Washington, D.C. | February, 2017 – Located just off the National Mall in Washington, D.C., the United States Holocaust Memorial Museum (USHMM) is a research center and memorial, as well as a powerful and well presented collection of artifacts, documents, photographs, films, and audio recordings about the Holocaust. The museum’s 500-seat Meyerhoff Theater is a beautiful venue for lectures, meetings, speeches, and documentary films, but its old sound system was woefully inadequate. To design a new system that would fully meet the theater’s needs, museum management turned to Steve Haas, founder and president of SH Acoustics. Haas specified a system based on Renkus-Heinz Iconyx-series loudspeakers.
“It was great to come full circle with the Holocaust Museum on this project,” relates Haas, “since this was actually the first museum facility that I worked on out of college with my former firm back in the late ‘80s and early ‘90s.”
The Meyerhoff Theater is octagonal; it was originally designed as an acoustic space for chamber music, and it’s quite live. “It had major issues with speech intelligibility and consistency of level from front to back,” Haas confirms. Furthermore, the museum’s needs had changed in the 20 years since the old system was installed. “When the theater first opened, the program consisted mostly of performances, with just a few spoken-word events,” Haas notes. “Now it’s 95% spoken word. The museum also shows some documentaries and other Holocaust-related films, which are mostly mono or stereo, so they hardly ever need surround.”
The new Renkus-Heinz system actually replaced two outdated sound systems. “There was a PA for announcements, which consisted of three old, full-range boxes, located about 40 feet up in a huge glass and steel canopy above the stage and aimed down at the crowd,” offers USHMM AV Specialist Tom Fortwengler. “They were underpowered and inadequate even for announcements.”
A separate program system had been set up behind a screen at the rear of the stage. “That system also was old-school, with two giant, ancient subwoofers and a midrange horn,” Fortwengler states. “We had a lot of trouble with it, especially when we had guest speakers who weren’t experienced with microphones. We tried using omni mics but the program system was also underpowered, and if we pushed it, it generated feedback. It was challenging.”
Haas’ team embarked upon a complete overhaul, getting rid of the existing systems and introducing acoustic treatment to tame some of the excess reverberation without affecting the architecture—a difficult challenge. The new Renkus-Heinz Iconyx system is primarily intended for speech reinforcement but can also serve as the high and mid section of a full-range system for films.
“The main arrays are actually a combination of Iconyx systems,” begins Haas. “We serve the main body of seats with two Renkus-Heinz IC16-R-IIs that flank the stage. We did our usual beam-steering with the IC-16-R-IIs, which helped deal with the acoustics.”
Complicating matters, however, the sound system also had to serve a wrap-around balcony level that starts at the level of the top row of the main body of seats. “The balcony had zero coverage with the previous system,” Fortwengler remembers. “It was a tremendous dead spot until you got out from under the balcony. The new system solved that but it wasn’t easy.”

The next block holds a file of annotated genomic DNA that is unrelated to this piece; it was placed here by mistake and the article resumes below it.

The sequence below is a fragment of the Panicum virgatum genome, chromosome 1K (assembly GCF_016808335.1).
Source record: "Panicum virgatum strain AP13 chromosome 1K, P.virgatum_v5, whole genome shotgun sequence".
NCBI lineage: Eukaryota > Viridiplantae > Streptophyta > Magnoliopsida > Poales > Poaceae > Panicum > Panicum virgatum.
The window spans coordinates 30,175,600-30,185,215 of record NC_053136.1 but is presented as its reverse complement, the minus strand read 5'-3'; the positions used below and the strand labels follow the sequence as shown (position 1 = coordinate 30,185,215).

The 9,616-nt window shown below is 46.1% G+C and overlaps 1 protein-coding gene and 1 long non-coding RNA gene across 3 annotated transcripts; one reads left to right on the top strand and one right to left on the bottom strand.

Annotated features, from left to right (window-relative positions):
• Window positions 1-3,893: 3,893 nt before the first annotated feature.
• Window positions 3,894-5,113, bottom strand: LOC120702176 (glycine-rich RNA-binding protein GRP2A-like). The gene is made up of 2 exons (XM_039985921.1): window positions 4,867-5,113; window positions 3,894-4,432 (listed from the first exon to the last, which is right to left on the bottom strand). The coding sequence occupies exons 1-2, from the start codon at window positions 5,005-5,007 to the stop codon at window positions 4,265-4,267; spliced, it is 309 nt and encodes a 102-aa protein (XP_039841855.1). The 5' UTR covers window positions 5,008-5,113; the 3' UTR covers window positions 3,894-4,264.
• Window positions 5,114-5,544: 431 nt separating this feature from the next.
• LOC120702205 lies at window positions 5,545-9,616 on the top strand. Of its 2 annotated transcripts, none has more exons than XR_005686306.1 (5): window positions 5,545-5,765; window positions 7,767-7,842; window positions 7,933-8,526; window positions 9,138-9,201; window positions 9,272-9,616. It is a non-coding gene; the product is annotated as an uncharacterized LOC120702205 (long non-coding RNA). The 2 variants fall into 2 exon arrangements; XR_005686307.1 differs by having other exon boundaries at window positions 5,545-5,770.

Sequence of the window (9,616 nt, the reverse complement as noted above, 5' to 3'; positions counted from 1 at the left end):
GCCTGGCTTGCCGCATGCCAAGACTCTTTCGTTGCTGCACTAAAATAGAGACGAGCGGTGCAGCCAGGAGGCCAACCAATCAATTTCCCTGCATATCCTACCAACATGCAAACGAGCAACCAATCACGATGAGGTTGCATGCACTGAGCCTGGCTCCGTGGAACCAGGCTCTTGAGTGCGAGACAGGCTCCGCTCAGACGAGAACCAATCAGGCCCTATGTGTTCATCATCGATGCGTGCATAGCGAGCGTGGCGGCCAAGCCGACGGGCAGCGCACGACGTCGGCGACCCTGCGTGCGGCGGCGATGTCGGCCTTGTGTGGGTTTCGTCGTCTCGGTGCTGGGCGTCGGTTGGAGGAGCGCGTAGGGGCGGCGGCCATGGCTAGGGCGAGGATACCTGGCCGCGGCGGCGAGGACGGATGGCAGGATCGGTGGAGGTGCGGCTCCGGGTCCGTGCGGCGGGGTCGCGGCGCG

“The sightlines from each edge of the stage would not hit half of the mezzanine because of the way the mezzanine is pushed back,” Haas details. “We were concerned about trying to extend the IC16-R-II arrays up high to cover that, so we did something unusual: We put in a pair of Renkus-Heinz IC8-R-IIs above the IC16-R-IIs and crossfired them. We could get away with crossfiring because true stereo imaging isn’t critical for the speeches or for the types of films that they were showing.”
At the same time, Haas and his team used a trick that they had developed for museum exhibits. “We put in a bunch of ceiling speakers over the mezzanine seating,” he reveals, “and we delayed them so they delivered the primary sound. We used the front top IC8-R-IIs only for localization. That gave the feeling that the image was close to the people but pulled it toward the stage—but not so far that it pulled the image to the opposite side of the stage. It worked, and the client was happy with the solution.” “The designers did a very good job of balancing out the balcony audio,” agrees Fortwengler. “It’s subtle: You can hear the audio clearly in the ceiling speakers but its timed very well in the DSP, so it sounds natural. A/V systems integrator AVI-SPL installed the system, and they did a great job working in tandem with SH Acoustics.”
To deliver sub-lows, Haas chose Renkus-Heinz DRS18-1B non-powered subwoofers, located behind the stage. To avoid detracting from the architecture, the museum staff and Haas were careful not to expose low-frequency elements further downstage. “The subwoofers are primarily for films,” Haas notes. “They might occasionally be used for a performance but we try to avoid that because the subwoofers are behind where the performers would be, which could cause feedback.” That said, the DRS18-1Bs are moveable, enabling them to be repositioned for a particular performance.
The Meyerhoff Theater sound system update is a lesson in changing needs, instructs Haas. “The Holocaust Museum’s needs completely shifted once they got up and running,” he points out. “It’s exciting that they decided to do whatever it took to optimize the theater for their current and anticipated future programs. With the new Renkus-Heinz Iconyx system, events in the Meyerhoff Theater will sound fantastic for many years to come.”